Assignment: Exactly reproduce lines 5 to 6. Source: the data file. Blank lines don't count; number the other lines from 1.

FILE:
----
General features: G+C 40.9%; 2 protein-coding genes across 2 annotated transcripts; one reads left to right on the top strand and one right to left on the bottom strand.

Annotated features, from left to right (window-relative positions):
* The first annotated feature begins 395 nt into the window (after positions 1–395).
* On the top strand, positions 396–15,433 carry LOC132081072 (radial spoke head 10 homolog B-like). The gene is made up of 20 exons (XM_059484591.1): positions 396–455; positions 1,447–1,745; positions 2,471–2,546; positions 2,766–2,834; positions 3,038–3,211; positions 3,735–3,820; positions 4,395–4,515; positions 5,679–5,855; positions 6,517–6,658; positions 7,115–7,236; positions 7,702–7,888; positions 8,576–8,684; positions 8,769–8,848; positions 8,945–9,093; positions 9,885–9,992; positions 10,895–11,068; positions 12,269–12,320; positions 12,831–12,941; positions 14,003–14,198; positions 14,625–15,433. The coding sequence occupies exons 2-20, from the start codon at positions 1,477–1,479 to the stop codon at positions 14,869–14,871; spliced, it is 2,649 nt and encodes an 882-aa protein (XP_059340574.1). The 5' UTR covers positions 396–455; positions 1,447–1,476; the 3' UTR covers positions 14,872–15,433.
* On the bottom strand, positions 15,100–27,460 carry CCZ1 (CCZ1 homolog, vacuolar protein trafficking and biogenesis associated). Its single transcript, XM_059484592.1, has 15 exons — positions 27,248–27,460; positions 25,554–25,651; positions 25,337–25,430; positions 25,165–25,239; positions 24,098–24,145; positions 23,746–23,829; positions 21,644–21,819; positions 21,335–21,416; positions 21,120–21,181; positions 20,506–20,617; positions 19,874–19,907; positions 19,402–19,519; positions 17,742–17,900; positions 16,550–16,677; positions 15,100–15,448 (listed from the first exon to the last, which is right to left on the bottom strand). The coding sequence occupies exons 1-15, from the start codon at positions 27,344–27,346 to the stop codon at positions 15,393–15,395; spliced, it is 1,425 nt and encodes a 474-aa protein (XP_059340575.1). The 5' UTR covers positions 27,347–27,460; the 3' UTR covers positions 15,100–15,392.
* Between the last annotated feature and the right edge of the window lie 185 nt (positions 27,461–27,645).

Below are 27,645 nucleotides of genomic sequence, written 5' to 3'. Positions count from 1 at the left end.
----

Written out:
* On the bottom strand, positions 15,100–27,460 carry CCZ1 (CCZ1 homolog, vacuolar protein trafficking and biogenesis associated). Its single transcript, XM_059484592.1, has 15 exons — positions 27,248–27,460; positions 25,554–25,651; positions 25,337–25,430; positions 25,165–25,239; positions 24,098–24,145; positions 23,746–23,829; positions 21,644–21,819; positions 21,335–21,416; positions 21,120–21,181; positions 20,506–20,617; positions 19,874–19,907; positions 19,402–19,519; positions 17,742–17,900; positions 16,550–16,677; positions 15,100–15,448 (listed from the first exon to the last, which is right to left on the bottom strand). The coding sequence occupies exons 1-15, from the start codon at positions 27,344–27,346 to the stop codon at positions 15,393–15,395; spliced, it is 1,425 nt and encodes a 474-aa protein (XP_059340575.1). The 5' UTR covers positions 27,347–27,460; the 3' UTR covers positions 15,100–15,392.
* Between the last annotated feature and the right edge of the window lie 185 nt (positions 27,461–27,645).